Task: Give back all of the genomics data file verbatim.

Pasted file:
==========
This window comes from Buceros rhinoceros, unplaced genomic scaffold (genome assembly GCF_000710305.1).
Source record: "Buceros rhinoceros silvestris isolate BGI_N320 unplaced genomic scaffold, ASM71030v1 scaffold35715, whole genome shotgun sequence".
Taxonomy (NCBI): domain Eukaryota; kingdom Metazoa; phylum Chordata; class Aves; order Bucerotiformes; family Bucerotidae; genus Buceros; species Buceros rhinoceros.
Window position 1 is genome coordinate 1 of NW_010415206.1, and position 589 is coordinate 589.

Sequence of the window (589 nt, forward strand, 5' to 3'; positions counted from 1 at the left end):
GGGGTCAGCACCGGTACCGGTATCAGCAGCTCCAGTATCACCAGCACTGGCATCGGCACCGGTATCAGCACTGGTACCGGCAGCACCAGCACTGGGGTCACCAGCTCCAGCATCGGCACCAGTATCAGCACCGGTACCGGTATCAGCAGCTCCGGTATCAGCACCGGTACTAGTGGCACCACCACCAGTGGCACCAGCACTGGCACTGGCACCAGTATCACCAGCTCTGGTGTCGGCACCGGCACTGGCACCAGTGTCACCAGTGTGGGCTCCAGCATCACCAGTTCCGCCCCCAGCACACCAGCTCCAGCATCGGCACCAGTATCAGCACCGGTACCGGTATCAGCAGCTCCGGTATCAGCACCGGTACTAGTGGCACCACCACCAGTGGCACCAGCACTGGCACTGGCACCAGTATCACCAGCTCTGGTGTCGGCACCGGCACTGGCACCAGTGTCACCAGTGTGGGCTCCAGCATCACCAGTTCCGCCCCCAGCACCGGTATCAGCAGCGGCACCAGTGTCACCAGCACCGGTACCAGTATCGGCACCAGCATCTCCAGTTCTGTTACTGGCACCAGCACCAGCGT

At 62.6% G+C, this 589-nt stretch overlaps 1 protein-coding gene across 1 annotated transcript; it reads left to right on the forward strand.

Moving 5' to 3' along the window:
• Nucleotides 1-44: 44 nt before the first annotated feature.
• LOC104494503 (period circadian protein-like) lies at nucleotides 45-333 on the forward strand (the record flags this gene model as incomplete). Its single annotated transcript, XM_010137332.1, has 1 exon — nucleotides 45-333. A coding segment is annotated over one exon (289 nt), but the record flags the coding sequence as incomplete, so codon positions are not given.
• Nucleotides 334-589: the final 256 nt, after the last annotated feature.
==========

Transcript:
This window comes from Buceros rhinoceros, unplaced genomic scaffold (genome assembly GCF_000710305.1).
Source record: "Buceros rhinoceros silvestris isolate BGI_N320 unplaced genomic scaffold, ASM71030v1 scaffold35715, whole genome shotgun sequence".
Taxonomy (NCBI): domain Eukaryota; kingdom Metazoa; phylum Chordata; class Aves; order Bucerotiformes; family Bucerotidae; genus Buceros; species Buceros rhinoceros.
Window position 1 is genome coordinate 1 of NW_010415206.1, and position 589 is coordinate 589.

Sequence of the window (589 nt, forward strand, 5' to 3'; positions counted from 1 at the left end):
GGGGTCAGCACCGGTACCGGTATCAGCAGCTCCAGTATCACCAGCACTGGCATCGGCACCGGTATCAGCACTGGTACCGGCAGCACCAGCACTGGGGTCACCAGCTCCAGCATCGGCACCAGTATCAGCACCGGTACCGGTATCAGCAGCTCCGGTATCAGCACCGGTACTAGTGGCACCACCACCAGTGGCACCAGCACTGGCACTGGCACCAGTATCACCAGCTCTGGTGTCGGCACCGGCACTGGCACCAGTGTCACCAGTGTGGGCTCCAGCATCACCAGTTCCGCCCCCAGCACACCAGCTCCAGCATCGGCACCAGTATCAGCACCGGTACCGGTATCAGCAGCTCCGGTATCAGCACCGGTACTAGTGGCACCACCACCAGTGGCACCAGCACTGGCACTGGCACCAGTATCACCAGCTCTGGTGTCGGCACCGGCACTGGCACCAGTGTCACCAGTGTGGGCTCCAGCATCACCAGTTCCGCCCCCAGCACCGGTATCAGCAGCGGCACCAGTGTCACCAGCACCGGTACCAGTATCGGCACCAGCATCTCCAGTTCTGTTACTGGCACCAGCACCAGCGT

At 62.6% G+C, this 589-nt stretch overlaps 1 protein-coding gene across 1 annotated transcript; it reads left to right on the forward strand.

Moving 5' to 3' along the window:
• Nucleotides 1-44: 44 nt before the first annotated feature.
• LOC104494503 (period circadian protein-like) lies at nucleotides 45-333 on the forward strand (the record flags this gene model as incomplete). Its single annotated transcript, XM_010137332.1, has 1 exon — nucleotides 45-333. A coding segment is annotated over one exon (289 nt), but the record flags the coding sequence as incomplete, so codon positions are not given.
• Nucleotides 334-589: the final 256 nt, after the last annotated feature.